Decoding IRAs – How to Start Saving for Retirement

personal finances | November 28, 2016 | By Susannah McQuitty

A hiker hangs her feet over the side of a rock overlooking the Blue Ridge mountains.

Yeah, yeah, yeah – save for retirement, get a head start, invest now. You’ve heard it all before. The problem is that it’s not easy to save toward something so far in the future, especially when you’re not exactly raking in money right now.

I get it. Saving money is hard (even the change I toss into my old university mug usually doesn’t last long), but there are several awesome options out there for retirement savings to not only get you started, but also to tailor-fit a plan to your needs.

Let’s talk Individual Retirement Arrangements, or IRAs – specifically traditional IRAs, Roth IRAs, and MyRAs.

Sunbeams glide through the Blue Ridge mountains from an overlook.

Traditional IRAs

Why not start with the basics? You’ve probably heard of traditional IRAs as retirement savings accounts, but it’s better to describe all kinds of IRAs as a lockbox that holds investments. When you open an IRA, you’re protecting your stocks, mutual funds, bonds, or index funds in a safe space that is designed specifically for retirement savings – and that includes tax benefits.

A traditional IRA puts the tax benefits on the front end of the account. When you start putting money in a traditional IRA, you don’t have to pay taxes on your contributions or earnings until you take the money out to retire.

Roth IRAs

With Roth IRAs, you pay taxes on the front end when you make contributions. That means that you’ll get everything you’ve saved – including earnings – tax-free when you withdraw your funds during retirement. Roth IRAs are great if you plan on having a higher income by the time you retire, since you’ll be in a higher tax bracket. (For more info, check out our blog post on tax brackets).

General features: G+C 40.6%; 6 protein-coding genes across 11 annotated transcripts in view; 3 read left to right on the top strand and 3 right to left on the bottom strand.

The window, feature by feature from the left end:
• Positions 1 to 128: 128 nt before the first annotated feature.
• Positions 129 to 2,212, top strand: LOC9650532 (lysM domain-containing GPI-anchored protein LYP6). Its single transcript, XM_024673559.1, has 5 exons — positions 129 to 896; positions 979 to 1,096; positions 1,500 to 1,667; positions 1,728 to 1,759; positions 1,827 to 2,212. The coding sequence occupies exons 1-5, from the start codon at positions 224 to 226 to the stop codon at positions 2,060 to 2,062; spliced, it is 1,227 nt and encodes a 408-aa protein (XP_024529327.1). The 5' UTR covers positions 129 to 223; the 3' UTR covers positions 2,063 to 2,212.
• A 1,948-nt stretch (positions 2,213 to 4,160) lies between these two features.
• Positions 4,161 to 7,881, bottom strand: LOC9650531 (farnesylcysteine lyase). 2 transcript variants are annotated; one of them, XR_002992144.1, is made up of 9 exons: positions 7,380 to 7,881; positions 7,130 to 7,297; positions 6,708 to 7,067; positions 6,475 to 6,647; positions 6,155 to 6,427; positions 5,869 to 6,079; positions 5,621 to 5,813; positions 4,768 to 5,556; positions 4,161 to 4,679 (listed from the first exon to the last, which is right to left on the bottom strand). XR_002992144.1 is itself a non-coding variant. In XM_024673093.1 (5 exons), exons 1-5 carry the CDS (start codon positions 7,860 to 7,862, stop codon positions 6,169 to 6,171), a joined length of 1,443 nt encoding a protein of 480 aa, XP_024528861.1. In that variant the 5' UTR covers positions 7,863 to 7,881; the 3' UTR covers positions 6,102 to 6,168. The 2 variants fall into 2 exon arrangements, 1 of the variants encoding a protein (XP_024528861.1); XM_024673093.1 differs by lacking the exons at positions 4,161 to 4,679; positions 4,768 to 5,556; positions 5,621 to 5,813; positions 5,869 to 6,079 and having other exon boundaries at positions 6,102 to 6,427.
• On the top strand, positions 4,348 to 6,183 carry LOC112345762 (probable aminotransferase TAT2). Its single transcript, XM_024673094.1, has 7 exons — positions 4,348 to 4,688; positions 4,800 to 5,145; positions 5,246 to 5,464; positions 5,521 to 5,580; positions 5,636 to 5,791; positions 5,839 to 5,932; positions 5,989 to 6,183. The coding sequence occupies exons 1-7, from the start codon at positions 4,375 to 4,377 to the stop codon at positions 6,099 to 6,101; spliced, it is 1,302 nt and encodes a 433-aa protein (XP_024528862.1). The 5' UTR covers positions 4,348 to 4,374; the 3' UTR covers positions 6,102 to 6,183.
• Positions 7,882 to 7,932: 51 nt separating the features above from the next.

Red autumn leaves stain the Blue Ridge mountains red during the golden hour.

MyRAs

The whole investment part of IRAs might be a bit intimidating; that’s why myRAs help you get on your feet before you dive into the world of stocks and bonds. A myRA is a type of Roth IRA savings account, but the difference is that the money you put into a myRA is backed by the United States Treasury, so it’s not a risky investment. There’s no minimum starting amount or contributions – just pay what you can afford, when you can afford it, up to $5,500 per year (which comes to about $460 per month). A myRA is yours, independent of any third party, so it’ll also follow you from job to job. Oh, and you don’t have to worry about any penalties for withdrawing early.

After you save $15,000 or reach the 30-year mark (whichever comes first), you’ll have to transfer the money to a private Roth IRA.

A mountain road winds through autumn trees in a North Carolina forest.

So which IRA is the best?

That depends on your preference and personal financial situation. Do a little digging: Your findings will be well worth the effort! You might also be able to claim the Saver’s Credit, which means you can trim some dollars off your tax bill when you file your taxes. Honestly, why wouldn’t you start saving now?

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